12. PhoneyDeveloper macrumors 68030

    PhoneyDeveloper

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    Sep 2, 2008
    #12
    Yes, the cancelling-and-sending-a-message-to-a-dealloced-delegate problem is real. The solution is for your NSOperation subclass to do its messaging like this


    Code:
    // main thread
    - (void)reportProgress:(NSDictionary*)data
    {
    	if (! [self isCancelled] && mDelegate && [mDelegate respondsToSelector:@selector(reportProgress:)])
    	{	
    		[mDelegate reportProgress:data];
    	}
    }
    
    // background thread
    - (void)reportProgressInternal:(NSDictionary*) data
    {
    	[self performSelectorOnMainThread:@selector(reportProgress:) data waitUntilDone:NO];
    }
    
    Your background thread code that does the work calls reportProgressInternal: Your view controller cancels the operation in its dealloc method or elsewhere.

    All of the sequencing happens implicitly, and correctly, and there are no locks.

    BTW, you misunderstand the purpose of viewDidUnload. Look it up again.
     
  13. jll63 thread starter macrumors newbie

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    Nov 6, 2010
    #13
    What if the background task is preempted between the if() test and its body ? And the main thread runs in between and the controller gets deallocated ? Sure it cancels, but when the background thread resumes it runs right into reportProgress :eek:

    Another thing, I launch my worker task via dispatch_async, what object do I send isCancelled to ? I tried self hoping it would be an underlying NSBlockOperation but it's the controller's self.

    J-L
     
  14. PhoneyDeveloper macrumors 68030

    PhoneyDeveloper

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    Sep 2, 2008
    #14
    reportProgress: runs on the main thread. It can't be pre-empted by the main thread.
     
  15. jll63 thread starter macrumors newbie

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    Nov 6, 2010
    #15
    Right, I didn't read your code properly...

    J-L
     
  16. jll63, Nov 8, 2010
    Last edited: Nov 8, 2010

    jll63 thread starter macrumors newbie

    Joined:
    Nov 6, 2010
    #16
    This seems neat:

    Code:
    - (void)viewDidLoad {
        [super viewDidLoad];
    	
        [self.program addObserver:self forKeyPath:@"podcasts" options:0 context:NULL];
    	
        if (!self.program.hasOldPodcasts) {
    	self.program.hasOldPodcasts = TRUE;
    	dispatch_async(dispatch_get_global_queue(DISPATCH_QUEUE_PRIORITY_DEFAULT, 0), ^{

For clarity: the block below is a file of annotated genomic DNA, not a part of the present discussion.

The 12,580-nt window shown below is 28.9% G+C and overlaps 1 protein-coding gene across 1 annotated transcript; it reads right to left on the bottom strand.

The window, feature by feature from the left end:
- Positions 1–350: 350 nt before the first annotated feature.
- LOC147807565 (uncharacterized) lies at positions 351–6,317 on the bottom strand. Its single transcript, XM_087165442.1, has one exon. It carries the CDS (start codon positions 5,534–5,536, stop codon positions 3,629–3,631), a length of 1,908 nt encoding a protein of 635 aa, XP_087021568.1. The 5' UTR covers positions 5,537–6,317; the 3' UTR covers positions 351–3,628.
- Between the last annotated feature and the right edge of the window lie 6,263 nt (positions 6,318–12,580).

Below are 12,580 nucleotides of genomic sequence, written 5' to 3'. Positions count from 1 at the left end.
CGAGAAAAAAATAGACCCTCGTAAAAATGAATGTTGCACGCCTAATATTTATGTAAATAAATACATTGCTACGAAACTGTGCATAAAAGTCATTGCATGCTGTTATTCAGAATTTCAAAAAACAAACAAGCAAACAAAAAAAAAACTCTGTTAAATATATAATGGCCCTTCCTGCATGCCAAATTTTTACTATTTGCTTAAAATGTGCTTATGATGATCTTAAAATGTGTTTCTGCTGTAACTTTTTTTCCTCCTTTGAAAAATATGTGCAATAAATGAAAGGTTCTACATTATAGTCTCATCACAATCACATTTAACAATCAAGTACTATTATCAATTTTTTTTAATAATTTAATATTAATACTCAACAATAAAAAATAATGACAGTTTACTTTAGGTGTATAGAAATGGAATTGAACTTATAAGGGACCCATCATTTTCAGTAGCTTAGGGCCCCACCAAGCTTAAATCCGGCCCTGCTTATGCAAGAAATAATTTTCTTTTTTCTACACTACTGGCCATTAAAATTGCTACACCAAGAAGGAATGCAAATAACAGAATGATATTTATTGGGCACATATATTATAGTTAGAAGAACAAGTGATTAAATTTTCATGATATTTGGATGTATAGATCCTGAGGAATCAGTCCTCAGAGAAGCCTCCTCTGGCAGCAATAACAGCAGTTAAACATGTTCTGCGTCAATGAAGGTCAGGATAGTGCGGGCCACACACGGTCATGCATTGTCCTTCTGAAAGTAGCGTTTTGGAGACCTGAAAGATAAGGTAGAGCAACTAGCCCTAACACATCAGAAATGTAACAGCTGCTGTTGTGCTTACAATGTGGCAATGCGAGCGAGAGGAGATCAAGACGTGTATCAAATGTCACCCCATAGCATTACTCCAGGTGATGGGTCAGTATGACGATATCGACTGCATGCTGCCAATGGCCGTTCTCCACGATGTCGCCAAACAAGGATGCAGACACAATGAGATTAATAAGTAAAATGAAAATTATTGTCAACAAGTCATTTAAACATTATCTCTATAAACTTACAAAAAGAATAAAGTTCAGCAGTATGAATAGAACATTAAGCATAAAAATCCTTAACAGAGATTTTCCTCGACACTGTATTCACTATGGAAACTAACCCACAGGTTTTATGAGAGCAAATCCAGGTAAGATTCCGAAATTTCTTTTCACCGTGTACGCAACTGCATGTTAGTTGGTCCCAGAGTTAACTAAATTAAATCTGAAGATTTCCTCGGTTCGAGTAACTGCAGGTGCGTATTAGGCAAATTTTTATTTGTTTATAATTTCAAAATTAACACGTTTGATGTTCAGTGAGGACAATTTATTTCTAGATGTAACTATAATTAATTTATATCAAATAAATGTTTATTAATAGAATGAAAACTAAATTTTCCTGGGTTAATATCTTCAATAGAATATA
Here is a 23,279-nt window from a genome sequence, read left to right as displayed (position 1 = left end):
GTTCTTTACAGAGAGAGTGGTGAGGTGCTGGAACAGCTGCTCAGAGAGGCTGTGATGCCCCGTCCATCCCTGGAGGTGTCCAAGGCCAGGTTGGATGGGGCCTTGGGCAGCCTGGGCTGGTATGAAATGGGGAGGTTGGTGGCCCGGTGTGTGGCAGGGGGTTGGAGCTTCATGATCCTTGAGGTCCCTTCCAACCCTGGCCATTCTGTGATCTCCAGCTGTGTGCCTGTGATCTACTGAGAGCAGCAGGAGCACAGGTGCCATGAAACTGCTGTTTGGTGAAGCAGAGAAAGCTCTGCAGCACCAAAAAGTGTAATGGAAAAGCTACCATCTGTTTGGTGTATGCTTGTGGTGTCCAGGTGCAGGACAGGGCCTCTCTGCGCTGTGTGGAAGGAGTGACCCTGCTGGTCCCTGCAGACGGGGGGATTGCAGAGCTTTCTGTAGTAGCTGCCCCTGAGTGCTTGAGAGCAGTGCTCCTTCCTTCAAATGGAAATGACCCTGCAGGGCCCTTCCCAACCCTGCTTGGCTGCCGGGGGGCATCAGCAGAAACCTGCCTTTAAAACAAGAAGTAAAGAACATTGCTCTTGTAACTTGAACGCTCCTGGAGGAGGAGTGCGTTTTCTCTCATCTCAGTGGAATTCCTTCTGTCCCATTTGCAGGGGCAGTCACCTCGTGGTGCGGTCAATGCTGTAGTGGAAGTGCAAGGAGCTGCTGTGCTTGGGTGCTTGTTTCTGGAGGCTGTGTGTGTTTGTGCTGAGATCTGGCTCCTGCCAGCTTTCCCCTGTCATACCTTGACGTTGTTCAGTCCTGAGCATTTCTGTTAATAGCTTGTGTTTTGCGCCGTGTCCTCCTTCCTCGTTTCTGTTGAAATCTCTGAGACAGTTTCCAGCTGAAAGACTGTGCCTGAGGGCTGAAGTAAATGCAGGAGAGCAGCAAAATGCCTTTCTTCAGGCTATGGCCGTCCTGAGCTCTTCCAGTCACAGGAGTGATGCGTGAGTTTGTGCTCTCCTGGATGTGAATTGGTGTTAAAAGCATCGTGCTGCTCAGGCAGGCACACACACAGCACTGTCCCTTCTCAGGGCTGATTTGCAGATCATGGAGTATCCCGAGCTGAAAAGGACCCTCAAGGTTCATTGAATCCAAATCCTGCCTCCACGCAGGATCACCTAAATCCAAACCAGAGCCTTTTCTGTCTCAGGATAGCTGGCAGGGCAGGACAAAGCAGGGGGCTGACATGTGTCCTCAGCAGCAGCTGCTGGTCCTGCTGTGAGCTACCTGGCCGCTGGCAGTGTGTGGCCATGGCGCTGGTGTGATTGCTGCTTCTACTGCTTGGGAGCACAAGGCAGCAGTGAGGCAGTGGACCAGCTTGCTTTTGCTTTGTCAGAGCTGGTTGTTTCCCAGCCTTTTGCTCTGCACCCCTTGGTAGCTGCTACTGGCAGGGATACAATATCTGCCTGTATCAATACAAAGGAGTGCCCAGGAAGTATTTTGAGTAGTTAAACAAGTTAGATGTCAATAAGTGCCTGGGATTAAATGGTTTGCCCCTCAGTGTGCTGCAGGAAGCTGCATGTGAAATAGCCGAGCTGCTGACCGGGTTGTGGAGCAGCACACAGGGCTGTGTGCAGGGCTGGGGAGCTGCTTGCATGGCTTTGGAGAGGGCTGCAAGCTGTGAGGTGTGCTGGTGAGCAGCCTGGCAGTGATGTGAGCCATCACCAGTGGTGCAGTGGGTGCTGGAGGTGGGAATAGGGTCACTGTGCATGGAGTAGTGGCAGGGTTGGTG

// collect older podcasts
    	    self.program.podcasts = podcasts; // new, bigger array
    	});
        }
    }
    
    - (void)observeValueForKeyPath:(NSString *)keyPath
     		  ofObject:(id)object
                        change:(NSDictionary *)change
                        context:(void *)context {
    	NSLog(@"Program has changed");
    	[self performSelectorOnMainThread:@selector(refresh) withObject:nil waitUntilDone:NO];
    	
    }
    
    - (void)refresh {
    	[[self view] reloadData];
    }
    
    - (void)dealloc {
    	[self.program removeObserver:self forKeyPath:@"podcasts"];
            [super dealloc];
    }
    
    So podcasts is an array of Podcast objects for a given Program. I know that I'm not serializing access to the podcasts property but I don't care as long as it's atomic. If I'm an observer of the Program I'm alive. If I feel myself going away, I unsubscribe from the notifications. What can go wrong ?

    Hmm, could the controller be deallocated (because of user activity) between the moment when performSelectorOnMainThread is executed and the message actually makes it to the main thread ?

    J-L
     
  17. PhoneyDeveloper macrumors 68030

    PhoneyDeveloper

    Joined:
    Sep 2, 2008
    #17
    performSelectorOnMainThread retains its target object so usually the object can't go away. However, what if the view controller is already in [super dealloc] or is in the middle of its dealloc method when the performSelectorOnMainThread is queued?

    I've dealt with a problem like this using CATiledLayer, which draws on a background thread. The view that this layer is in can be dealloced while drawing is happening on the background thread with bad results.

    What I do is use @synchronized in dealloc and the background thread. I set a BOOL inDealloc ivar in the dealloc method. On the background thread I check the ivar and don't access the object's other ivars, which have been dealloced by now, if the main thread is inDealloc. In your case don't post the perform if inDealloc.

    This should probably work in your case.